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In the 13th century, Muslim soldiers attacked the Buddhist monastery Nalanda in northeast India. This event is held up as an example of how Muslim invaders were responsible for the eventual destruction of Buddhism in the Indian subcontinent. But it is far from the full story.
In Buddhism and Islam on the Silk Road, history professor and Chair of Religious Studies at Southern Methodist University, Johan Elverskog, explores the ways that religions and cultures influenced each other along the trade route. He also debunks the assertion that the Mughal invasions during the 12th to 16th centuries were the sole cause of Buddhism’s waning on the subcontinent, a long-held Buddhist narrative often used to justify Islamophobia.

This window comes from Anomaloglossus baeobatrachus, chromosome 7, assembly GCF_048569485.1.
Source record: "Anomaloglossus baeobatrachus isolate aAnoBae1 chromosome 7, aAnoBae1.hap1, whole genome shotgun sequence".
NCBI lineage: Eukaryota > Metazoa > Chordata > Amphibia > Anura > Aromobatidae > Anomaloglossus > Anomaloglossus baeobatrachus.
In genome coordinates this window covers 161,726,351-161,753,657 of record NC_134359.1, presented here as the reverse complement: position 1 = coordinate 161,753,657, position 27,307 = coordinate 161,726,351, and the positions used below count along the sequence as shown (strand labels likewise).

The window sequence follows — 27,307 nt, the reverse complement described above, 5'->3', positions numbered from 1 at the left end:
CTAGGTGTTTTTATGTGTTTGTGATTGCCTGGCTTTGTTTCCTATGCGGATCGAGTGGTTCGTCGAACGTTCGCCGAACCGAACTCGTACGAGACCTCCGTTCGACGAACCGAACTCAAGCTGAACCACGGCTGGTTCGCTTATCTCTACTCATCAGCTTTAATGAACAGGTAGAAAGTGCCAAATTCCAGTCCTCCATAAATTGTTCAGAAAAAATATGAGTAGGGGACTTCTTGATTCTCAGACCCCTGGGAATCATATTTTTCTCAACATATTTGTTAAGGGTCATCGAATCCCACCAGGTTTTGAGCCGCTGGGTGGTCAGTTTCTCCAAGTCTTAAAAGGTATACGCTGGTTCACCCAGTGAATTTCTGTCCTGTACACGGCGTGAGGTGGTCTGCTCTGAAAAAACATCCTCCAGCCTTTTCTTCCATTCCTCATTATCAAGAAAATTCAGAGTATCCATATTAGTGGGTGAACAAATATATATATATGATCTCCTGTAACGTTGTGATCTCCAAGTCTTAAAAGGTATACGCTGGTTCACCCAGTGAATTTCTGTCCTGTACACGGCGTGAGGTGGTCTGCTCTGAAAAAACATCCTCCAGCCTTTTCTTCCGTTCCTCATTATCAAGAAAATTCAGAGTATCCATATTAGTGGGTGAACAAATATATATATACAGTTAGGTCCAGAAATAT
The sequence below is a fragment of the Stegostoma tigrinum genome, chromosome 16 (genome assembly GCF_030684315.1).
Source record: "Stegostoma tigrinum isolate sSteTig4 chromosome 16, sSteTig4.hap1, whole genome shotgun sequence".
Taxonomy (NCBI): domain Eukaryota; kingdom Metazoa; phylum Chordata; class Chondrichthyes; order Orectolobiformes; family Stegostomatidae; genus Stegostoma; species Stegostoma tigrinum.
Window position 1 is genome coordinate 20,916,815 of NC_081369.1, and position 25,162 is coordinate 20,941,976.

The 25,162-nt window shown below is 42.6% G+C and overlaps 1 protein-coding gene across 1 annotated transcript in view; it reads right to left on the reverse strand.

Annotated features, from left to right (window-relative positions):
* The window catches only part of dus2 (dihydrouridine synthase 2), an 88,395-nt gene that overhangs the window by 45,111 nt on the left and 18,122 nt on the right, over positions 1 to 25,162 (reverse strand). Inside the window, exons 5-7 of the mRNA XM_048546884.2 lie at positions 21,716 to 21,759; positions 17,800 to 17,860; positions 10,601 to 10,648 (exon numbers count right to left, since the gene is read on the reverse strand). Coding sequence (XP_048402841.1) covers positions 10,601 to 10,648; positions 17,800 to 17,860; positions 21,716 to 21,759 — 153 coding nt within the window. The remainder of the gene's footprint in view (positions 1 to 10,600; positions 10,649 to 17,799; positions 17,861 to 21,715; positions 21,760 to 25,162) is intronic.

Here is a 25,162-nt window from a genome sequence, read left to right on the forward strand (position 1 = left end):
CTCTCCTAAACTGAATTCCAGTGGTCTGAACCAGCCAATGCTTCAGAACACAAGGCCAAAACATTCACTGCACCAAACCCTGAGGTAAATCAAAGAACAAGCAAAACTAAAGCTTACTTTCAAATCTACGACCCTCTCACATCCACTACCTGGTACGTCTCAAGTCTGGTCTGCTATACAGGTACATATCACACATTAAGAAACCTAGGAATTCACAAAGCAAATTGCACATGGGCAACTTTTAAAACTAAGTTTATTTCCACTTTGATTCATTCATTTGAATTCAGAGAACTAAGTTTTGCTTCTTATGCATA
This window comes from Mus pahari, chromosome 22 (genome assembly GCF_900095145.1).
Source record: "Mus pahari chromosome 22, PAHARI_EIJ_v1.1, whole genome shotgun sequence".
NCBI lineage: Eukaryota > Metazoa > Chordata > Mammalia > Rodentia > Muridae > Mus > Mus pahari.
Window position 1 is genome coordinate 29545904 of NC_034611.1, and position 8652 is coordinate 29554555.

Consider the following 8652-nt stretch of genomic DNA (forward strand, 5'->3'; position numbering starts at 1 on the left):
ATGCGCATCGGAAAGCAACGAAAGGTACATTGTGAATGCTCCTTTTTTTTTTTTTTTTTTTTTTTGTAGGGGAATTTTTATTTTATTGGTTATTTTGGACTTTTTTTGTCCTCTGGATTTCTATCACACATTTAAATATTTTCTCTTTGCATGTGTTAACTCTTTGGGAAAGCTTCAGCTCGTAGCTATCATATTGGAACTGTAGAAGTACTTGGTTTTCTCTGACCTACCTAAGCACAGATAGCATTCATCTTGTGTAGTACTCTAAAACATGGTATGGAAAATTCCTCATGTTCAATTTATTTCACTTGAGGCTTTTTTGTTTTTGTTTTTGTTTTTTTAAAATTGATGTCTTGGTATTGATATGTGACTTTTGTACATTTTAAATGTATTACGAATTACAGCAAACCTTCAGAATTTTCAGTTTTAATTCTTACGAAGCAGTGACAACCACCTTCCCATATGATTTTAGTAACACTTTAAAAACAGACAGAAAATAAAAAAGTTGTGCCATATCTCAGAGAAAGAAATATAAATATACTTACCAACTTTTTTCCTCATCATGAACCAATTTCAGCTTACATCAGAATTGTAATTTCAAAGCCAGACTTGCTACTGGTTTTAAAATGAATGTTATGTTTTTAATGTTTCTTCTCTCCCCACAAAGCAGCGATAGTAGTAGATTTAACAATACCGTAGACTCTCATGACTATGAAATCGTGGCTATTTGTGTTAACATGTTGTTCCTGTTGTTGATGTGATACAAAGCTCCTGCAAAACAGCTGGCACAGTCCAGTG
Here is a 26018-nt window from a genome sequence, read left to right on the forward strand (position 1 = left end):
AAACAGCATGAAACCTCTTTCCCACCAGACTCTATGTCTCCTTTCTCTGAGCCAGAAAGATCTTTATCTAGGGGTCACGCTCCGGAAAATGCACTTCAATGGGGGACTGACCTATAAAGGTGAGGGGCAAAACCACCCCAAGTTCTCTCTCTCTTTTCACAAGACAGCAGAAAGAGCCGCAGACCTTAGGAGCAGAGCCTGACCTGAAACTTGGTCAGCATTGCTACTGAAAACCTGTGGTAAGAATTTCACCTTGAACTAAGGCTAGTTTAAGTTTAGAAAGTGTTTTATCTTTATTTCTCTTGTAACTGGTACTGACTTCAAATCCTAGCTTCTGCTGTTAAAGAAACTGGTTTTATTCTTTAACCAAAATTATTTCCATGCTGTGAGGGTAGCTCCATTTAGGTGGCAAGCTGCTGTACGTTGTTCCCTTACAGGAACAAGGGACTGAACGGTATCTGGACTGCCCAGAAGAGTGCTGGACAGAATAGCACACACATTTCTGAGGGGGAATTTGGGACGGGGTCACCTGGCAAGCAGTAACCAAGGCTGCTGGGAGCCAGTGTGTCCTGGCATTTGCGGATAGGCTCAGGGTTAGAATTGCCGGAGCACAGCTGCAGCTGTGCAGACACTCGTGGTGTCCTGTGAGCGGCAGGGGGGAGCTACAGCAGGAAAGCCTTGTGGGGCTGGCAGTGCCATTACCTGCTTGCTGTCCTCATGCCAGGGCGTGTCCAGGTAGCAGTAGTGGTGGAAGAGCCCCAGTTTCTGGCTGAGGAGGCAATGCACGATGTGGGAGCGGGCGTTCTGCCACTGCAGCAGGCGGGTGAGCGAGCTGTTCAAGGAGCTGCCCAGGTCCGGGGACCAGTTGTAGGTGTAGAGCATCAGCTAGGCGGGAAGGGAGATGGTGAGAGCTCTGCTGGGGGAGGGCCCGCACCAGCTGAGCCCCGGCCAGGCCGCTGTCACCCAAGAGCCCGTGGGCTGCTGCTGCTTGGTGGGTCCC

Here, Elverskog talks to Tricycle editor and publisher James Shaheen about this and other common misconceptions, often rooted in stereotypes, and reveals a more complicated picture of how these two religions intermingled and shaped one another.
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